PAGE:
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Mar.09, 2015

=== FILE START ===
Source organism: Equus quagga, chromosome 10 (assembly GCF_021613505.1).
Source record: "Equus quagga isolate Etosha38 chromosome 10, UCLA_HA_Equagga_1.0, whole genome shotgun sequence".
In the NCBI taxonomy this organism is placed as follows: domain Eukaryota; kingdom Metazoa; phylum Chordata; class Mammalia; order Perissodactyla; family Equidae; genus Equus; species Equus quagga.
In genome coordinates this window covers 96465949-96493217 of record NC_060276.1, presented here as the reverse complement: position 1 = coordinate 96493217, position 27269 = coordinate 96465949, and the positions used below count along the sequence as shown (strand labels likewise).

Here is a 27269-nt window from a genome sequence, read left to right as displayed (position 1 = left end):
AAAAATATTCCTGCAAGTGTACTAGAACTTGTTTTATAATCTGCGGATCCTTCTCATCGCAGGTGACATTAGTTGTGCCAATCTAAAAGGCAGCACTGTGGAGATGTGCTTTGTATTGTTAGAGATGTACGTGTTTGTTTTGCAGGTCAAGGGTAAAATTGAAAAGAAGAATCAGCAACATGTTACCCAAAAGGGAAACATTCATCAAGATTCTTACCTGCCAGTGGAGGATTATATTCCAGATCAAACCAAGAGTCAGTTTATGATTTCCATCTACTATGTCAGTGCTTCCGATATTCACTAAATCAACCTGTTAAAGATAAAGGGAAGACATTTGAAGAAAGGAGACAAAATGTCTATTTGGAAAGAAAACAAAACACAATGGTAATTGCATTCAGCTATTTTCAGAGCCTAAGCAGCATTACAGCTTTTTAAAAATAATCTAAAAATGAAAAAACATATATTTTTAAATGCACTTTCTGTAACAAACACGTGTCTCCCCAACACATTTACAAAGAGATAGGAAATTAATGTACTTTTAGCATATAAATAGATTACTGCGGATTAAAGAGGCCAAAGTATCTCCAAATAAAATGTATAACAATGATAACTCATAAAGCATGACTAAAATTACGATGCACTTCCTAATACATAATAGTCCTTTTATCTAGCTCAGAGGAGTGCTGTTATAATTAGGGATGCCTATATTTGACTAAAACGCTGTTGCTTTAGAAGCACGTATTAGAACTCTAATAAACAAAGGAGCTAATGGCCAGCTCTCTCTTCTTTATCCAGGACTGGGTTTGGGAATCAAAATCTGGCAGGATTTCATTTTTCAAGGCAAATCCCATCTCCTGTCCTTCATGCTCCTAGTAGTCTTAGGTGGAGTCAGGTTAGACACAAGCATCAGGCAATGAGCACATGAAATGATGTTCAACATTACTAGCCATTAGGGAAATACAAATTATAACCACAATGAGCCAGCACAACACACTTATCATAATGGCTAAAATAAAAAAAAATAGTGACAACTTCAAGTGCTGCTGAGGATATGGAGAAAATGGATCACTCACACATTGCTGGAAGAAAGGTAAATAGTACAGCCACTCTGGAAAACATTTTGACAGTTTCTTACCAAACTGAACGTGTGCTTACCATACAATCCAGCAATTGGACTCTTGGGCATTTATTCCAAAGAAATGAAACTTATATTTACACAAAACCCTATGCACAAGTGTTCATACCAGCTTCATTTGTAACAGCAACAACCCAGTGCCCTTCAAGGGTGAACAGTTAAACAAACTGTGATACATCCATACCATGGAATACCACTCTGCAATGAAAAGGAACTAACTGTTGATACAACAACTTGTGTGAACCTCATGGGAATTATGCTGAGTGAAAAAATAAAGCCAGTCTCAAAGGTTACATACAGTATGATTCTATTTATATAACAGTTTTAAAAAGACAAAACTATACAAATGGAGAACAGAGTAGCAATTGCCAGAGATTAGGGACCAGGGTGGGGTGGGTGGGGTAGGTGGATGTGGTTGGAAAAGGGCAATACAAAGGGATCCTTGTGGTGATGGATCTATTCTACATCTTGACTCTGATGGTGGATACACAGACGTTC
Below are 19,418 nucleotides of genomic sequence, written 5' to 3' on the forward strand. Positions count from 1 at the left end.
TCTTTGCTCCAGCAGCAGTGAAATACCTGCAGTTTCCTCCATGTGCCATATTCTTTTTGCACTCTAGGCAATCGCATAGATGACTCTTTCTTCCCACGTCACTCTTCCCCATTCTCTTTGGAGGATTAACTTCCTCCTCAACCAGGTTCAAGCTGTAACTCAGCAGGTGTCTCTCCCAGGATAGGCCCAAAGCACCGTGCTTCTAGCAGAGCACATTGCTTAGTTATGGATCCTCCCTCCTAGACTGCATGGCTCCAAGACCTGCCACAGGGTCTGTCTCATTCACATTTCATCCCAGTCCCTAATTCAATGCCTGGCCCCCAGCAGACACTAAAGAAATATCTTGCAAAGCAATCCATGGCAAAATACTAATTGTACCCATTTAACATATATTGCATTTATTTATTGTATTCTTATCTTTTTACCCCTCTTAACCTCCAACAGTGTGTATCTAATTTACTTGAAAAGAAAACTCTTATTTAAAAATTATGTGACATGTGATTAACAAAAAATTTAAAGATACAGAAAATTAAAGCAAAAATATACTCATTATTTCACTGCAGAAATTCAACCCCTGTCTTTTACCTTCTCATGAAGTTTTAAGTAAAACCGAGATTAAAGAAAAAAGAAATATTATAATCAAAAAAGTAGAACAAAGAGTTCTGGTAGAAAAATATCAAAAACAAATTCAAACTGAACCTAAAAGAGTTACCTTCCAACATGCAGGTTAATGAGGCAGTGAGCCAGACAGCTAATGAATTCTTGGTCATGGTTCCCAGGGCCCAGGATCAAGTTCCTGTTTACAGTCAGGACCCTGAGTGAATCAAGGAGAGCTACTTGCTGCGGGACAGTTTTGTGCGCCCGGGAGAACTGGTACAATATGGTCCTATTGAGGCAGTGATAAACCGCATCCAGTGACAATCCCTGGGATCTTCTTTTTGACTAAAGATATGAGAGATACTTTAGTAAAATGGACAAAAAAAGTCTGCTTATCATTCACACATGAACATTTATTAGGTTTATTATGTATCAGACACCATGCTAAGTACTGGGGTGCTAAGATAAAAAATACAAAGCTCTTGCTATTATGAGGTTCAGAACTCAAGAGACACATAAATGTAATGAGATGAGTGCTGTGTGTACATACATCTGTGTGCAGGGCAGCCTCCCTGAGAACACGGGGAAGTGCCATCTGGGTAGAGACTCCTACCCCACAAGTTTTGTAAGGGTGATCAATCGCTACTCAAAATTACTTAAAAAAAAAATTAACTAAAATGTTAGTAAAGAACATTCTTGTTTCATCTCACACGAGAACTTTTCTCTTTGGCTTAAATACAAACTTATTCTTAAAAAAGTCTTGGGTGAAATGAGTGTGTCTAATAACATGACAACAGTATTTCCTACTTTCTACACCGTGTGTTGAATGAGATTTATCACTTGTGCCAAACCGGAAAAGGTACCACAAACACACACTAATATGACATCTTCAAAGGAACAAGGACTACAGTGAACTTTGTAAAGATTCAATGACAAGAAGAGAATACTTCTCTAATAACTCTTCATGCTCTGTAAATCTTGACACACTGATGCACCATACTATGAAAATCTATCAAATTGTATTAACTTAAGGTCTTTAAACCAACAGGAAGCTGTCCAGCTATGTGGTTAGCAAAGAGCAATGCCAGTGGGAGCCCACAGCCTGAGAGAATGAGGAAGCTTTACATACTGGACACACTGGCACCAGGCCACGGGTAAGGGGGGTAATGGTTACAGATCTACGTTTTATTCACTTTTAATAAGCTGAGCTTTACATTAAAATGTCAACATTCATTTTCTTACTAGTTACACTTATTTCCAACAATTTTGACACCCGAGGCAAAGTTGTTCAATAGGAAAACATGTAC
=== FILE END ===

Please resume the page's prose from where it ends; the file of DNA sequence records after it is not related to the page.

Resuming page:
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TRADING PLACES 118 THE JOURNAL OF COMMERCE MARCH 9.2015 Peter Tirschwell IGNORING THE CUSTOMER TH E S H O RT A N N O U N C E M E NT on Feb. 20 that a West Coast labor agreement had been struck spoke volumes about why the current sys- tem of longshore labor relations is rotten to the core. After subjecting thousands of companies to months of costly delays and disruption, you would think the International Longshore and Warehouse Union and the Pacific Maritime Associa- tion would acknowledge the pain they caused and perhaps say some- thing to the effect that efforts will be made to restore trust in West Coast ports. After all, it's the shippers' cargo that ultimately pays the bills, and there is no shortage of alternative routes for nondiscretionary cargo. Nothing of the kind was said, other than a line that the agree- ment will be "good for workers and for the industry." To the extent that it wasn't coincidental that "work- ers" appeared in the sentence before "industry" — and I'm sure it wasn't — it lays bare the insular priorities of the negotiating parties, versus the larger economy that depends on well-functioning ports. It was left to port authorities such as Oakland to acknowledge the customer and its concerns: "Ship- pers are looking to us to accelerate the flow of cargo," Chris Lytle, the port's executive director, said in a press release after the settlement was announced. "We owe them our best effort." The failure by the ILWU and the PMA to acknowledge the dam- age to sales, employment, profits and future business opportunities speaks to how a national economic engine such as the West Coast port system is under the control of parties whose first loyalty is to themselves rather than the economy. The lack of an iota of acknowl- edgement or responsibility also underscores the descent of the PMA-ILWU relationship into bit - terness and hostility over the past several months, such that any joint wording about working together for a better collective future was impos- sible by the time the agreement was grudgingly signed on Feb. 20. That was a far cry from the hal- cyon early days of the negotiations last June and July when the ILWU and PM A on several occasions announced jointly that "both parties have pledged to keep cargo moving." How distant and empty those words seem now. And it wasn't as if others were coming to the aid of shippers, either. As the economic pain emanated from the West Coast, Washington appeared oblivious, unconcerned or both, with the White House only stepping in after the news made national headlines. That doesn't bode well for the idea that the process will be reformed in any meaningful way, such that disrup- tion will be dismantled as a tool of leverage, during the five-year dura- tion of the new agreement. What we'll see now is a sig- nificant reaction from importers and exporters. Not all cargo can avoid the West Coast — not by a long shot — but unlike 2002 when many C-Suites were blindsided by the 10-day lockout, this time there is complete understanding of the risks and a full realization that, though it may be five years in the future, they will be going through this again unless long-term changes in their supply chains are made starting now. As my colleague Bill Mongel- luzzo wrote in an analysis after the agreement was announced, "Importers and exporters, disgusted by months of fruitless contract nego- tiations, port congestion and public bickering between the ILWU and PMA, will say enough is enough. Retailers and direct shippers in sur- veys have indicated they will most likely shift some of their cargo vol- ume to East Coast ports." Oakland put it well in a Q&A issued after the settlement: Question: Will it be more of the same at the next contract negotiation? Answer: There's a history of challenging bargaining over water- front contracts. The hope is that both sides will recognize the need to settle future contracts without further damaging the economy. Hope: That's about all the reassur- ance shippers have at this point. JOC Contact Peter Tirschwell at and follow him on Twitter: @petertirschwell. The failure by the ILWU and the PMA to acknowledge the damage speaks to how the West Coast port system is under the control of parties whose first loyalty is to themselves rather than the economy.

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